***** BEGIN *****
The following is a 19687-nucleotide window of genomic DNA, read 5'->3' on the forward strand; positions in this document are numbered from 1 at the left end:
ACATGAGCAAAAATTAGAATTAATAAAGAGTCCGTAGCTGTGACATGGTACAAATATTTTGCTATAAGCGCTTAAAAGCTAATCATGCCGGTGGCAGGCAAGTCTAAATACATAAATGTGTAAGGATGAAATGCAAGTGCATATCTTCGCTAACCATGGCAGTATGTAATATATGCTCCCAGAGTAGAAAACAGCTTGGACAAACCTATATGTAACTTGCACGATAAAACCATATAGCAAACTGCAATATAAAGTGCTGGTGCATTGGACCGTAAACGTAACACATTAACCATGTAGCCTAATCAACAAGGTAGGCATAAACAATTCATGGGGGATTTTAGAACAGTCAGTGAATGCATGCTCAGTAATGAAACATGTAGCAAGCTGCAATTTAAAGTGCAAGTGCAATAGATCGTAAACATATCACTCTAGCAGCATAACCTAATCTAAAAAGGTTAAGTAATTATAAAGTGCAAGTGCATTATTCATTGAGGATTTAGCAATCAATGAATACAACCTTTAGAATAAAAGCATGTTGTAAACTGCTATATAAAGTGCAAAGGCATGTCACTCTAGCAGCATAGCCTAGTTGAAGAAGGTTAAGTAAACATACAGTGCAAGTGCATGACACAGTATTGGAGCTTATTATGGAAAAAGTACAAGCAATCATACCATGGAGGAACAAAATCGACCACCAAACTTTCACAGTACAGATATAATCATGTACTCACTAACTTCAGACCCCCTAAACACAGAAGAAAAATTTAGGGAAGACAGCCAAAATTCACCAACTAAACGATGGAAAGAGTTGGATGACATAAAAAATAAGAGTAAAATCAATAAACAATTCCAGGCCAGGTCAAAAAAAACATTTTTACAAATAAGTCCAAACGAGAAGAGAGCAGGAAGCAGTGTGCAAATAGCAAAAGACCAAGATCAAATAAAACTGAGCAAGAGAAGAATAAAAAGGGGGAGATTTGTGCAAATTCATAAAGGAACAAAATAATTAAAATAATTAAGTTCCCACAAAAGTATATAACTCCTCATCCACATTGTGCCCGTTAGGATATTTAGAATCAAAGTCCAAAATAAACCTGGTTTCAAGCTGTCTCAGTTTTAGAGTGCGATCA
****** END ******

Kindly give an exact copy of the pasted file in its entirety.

The following is a 19687-nucleotide window of genomic DNA, read 5'->3' on the forward strand; positions in this document are numbered from 1 at the left end:
ACATGAGCAAAAATTAGAATTAATAAAGAGTCCGTAGCTGTGACATGGTACAAATATTTTGCTATAAGCGCTTAAAAGCTAATCATGCCGGTGGCAGGCAAGTCTAAATACATAAATGTGTAAGGATGAAATGCAAGTGCATATCTTCGCTAACCATGGCAGTATGTAATATATGCTCCCAGAGTAGAAAACAGCTTGGACAAACCTATATGTAACTTGCACGATAAAACCATATAGCAAACTGCAATATAAAGTGCTGGTGCATTGGACCGTAAACGTAACACATTAACCATGTAGCCTAATCAACAAGGTAGGCATAAACAATTCATGGGGGATTTTAGAACAGTCAGTGAATGCATGCTCAGTAATGAAACATGTAGCAAGCTGCAATTTAAAGTGCAAGTGCAATAGATCGTAAACATATCACTCTAGCAGCATAACCTAATCTAAAAAGGTTAAGTAATTATAAAGTGCAAGTGCATTATTCATTGAGGATTTAGCAATCAATGAATACAACCTTTAGAATAAAAGCATGTTGTAAACTGCTATATAAAGTGCAAAGGCATGTCACTCTAGCAGCATAGCCTAGTTGAAGAAGGTTAAGTAAACATACAGTGCAAGTGCATGACACAGTATTGGAGCTTATTATGGAAAAAGTACAAGCAATCATACCATGGAGGAACAAAATCGACCACCAAACTTTCACAGTACAGATATAATCATGTACTCACTAACTTCAGACCCCCTAAACACAGAAGAAAAATTTAGGGAAGACAGCCAAAATTCACCAACTAAACGATGGAAAGAGTTGGATGACATAAAAAATAAGAGTAAAATCAATAAACAATTCCAGGCCAGGTCAAAAAAAACATTTTTACAAATAAGTCCAAACGAGAAGAGAGCAGGAAGCAGTGTGCAAATAGCAAAAGACCAAGATCAAATAAAACTGAGCAAGAGAAGAATAAAAAGGGGGAGATTTGTGCAAATTCATAAAGGAACAAAATAATTAAAATAATTAAGTTCCCACAAAAGTATATAACTCCTCATCCACATTGTGCCCGTTAGGATATTTAGAATCAAAGTCCAAAATAAACCTGGTTTCAAGCTGTCTCAGTTTTAGAGTGCGATCA